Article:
Sunday, June 01, 2008

Are We Almost Done, Then?

The Rules and Bylaws Committee (that's the RBC you've probably been hearing about) of the Democratic National Committee met today to work out some sort of compromise for Florida and Michigan. What they arrived at seems to have made the Florida and Michigan delegations happy, the Obama camp seems to have something it can live with, and the Hillary people are hugely upset. Delegates from both states will get half a vote each. Florida got a breakdown that pretty much matches the vote, but Michigan was a bit weirder. Obama wasn't on the ballot (because earlier on, the Democratic National Committee disallowed the Michigan premature primary, and several candidates--not Hillary, though--withdrew their names), so, obviously, he got no votes. Hillary got a lot of votes there. Hillary didn't want to give up her votes, however Stalinist the process of getting them had been, so when she had to, her supporters weren't too thrilled. Will they be "not thrilled" enough to affect the November election? Jane Hamsher at Firedoglake has video of a couple of disgruntled Hillary supporters. Some reports said that there weren't that many protesters present--less than 500, even when you put the Obama supporters and Hillary supporters together. Are these enough to affect anything? Do they speak for even more people? Will Hillary take it to the convention?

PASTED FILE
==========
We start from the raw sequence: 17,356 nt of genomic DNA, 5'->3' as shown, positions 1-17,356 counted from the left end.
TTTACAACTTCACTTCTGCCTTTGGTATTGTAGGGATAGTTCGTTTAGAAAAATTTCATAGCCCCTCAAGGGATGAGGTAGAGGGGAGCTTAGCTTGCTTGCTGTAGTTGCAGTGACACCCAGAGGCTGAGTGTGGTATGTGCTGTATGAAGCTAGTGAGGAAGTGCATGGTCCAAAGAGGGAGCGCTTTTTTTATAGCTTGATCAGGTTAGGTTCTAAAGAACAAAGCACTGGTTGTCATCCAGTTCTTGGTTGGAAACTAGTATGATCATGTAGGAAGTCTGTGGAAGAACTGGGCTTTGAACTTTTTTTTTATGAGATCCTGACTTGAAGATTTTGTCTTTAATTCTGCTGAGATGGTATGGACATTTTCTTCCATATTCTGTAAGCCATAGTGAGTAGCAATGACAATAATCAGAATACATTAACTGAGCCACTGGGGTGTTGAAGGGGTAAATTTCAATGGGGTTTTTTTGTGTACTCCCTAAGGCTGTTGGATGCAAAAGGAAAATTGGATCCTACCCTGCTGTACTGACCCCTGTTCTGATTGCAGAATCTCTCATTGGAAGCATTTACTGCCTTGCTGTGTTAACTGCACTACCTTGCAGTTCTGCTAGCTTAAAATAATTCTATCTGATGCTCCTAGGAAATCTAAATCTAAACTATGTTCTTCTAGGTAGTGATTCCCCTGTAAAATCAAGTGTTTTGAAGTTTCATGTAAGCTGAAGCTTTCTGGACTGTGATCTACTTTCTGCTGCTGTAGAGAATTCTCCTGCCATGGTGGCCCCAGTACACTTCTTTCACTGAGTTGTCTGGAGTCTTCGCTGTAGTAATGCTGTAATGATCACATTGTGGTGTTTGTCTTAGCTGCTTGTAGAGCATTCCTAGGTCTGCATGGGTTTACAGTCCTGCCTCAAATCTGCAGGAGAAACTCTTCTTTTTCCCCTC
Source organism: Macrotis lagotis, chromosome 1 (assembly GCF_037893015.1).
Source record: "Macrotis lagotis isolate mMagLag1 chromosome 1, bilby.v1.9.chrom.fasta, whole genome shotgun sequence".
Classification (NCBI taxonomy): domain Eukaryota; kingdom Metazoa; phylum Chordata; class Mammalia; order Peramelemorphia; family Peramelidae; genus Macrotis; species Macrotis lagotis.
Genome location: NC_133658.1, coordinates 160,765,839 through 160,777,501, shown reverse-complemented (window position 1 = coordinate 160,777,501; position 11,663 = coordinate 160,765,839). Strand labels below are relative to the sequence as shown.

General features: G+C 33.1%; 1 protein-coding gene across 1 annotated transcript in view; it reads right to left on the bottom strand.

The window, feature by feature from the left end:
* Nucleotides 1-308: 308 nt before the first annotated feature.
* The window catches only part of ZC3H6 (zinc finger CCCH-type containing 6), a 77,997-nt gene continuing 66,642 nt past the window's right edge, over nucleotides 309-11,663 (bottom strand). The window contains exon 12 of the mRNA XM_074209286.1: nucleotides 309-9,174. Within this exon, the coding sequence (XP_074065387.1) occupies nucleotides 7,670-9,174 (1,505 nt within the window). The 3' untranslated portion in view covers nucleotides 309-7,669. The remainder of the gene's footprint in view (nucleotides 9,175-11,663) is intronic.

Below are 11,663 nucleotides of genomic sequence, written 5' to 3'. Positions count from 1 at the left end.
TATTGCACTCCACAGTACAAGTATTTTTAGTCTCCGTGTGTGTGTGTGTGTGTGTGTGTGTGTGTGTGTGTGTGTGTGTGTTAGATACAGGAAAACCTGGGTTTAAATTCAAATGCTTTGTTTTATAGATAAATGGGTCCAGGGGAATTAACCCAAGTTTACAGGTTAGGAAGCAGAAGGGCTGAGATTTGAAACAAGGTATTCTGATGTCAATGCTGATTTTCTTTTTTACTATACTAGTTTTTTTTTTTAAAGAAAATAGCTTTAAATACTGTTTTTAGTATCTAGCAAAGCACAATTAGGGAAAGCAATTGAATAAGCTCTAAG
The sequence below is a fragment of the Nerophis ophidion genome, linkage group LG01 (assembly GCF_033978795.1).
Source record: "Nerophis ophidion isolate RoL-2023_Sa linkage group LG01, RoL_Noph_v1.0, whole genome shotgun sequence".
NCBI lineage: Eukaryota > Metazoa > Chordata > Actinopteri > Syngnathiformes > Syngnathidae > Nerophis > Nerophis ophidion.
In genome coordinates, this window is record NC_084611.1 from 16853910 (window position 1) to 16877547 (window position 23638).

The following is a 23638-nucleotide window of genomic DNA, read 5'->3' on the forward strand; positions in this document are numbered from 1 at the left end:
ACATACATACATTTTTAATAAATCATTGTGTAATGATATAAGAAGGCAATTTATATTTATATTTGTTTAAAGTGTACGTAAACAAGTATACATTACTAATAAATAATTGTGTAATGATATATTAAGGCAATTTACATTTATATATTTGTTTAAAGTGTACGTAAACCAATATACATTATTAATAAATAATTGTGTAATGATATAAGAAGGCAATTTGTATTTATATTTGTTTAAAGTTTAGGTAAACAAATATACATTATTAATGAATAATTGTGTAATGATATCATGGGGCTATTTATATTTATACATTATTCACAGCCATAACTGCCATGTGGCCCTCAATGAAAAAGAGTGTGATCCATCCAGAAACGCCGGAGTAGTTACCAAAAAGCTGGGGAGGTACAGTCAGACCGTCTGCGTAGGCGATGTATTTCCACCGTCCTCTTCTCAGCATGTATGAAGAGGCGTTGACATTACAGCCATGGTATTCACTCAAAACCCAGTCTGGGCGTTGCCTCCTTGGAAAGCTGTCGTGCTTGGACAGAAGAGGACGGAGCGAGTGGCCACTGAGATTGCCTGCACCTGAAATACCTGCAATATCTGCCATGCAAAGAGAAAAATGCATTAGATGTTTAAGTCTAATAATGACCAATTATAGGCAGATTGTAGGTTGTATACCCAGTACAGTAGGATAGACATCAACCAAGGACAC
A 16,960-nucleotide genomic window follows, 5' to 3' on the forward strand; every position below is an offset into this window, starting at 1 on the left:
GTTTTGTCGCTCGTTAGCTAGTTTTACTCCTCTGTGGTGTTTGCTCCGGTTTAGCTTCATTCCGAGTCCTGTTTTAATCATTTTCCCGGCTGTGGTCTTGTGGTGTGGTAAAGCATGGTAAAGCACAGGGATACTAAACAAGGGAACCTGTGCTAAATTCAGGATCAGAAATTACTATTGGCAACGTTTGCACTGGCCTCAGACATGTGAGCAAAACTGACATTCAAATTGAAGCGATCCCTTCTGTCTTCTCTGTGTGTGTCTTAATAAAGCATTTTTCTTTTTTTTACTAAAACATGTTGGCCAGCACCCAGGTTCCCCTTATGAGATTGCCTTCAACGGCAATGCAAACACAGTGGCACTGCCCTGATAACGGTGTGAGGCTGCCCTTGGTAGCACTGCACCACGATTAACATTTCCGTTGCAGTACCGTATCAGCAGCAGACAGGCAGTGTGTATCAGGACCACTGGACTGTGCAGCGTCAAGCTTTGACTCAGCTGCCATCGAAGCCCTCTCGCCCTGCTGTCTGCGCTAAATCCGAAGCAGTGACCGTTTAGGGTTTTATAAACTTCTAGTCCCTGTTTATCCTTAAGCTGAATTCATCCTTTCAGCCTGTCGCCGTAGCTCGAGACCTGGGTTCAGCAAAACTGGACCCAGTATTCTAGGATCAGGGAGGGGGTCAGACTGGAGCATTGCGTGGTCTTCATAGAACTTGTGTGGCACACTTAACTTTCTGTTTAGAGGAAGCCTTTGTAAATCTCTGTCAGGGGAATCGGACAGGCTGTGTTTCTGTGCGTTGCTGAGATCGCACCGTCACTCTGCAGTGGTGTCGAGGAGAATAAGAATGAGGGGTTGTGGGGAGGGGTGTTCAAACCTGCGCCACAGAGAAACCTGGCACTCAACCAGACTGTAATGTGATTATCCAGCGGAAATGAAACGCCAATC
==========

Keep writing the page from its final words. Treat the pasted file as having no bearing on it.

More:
Although Hillary and her supporters are still making plenty of noise, I'm not sure they're really affecting anything anymore. Apparently the new number of delegates necessary is 2118, and Obama's not far from that. The Puerto Rico primary is tomorrow (actually, looking at the clock, today.) The last primaries are on Tuesday in South Dakota and Montana. I suspect things will calm down once everybody gets used to the idea that it didn't work out for Hillary, but it'll be interesting to see whether a contingent of McCain Democrats develops.

[UPDATE--Whoops! I've fixed a link above to one of Jane Hamsher's videos that I somehow got wrong at 4:00 in the morning (here it is again in case you don't want to dig it out of the post). This one has a Hillary supporter vowing to vote for McCain in November, which is pretty much the entire justification for the "McCain Democrats" comment at the end. What an inauspicious start for my first post linked by Pajamas Media.]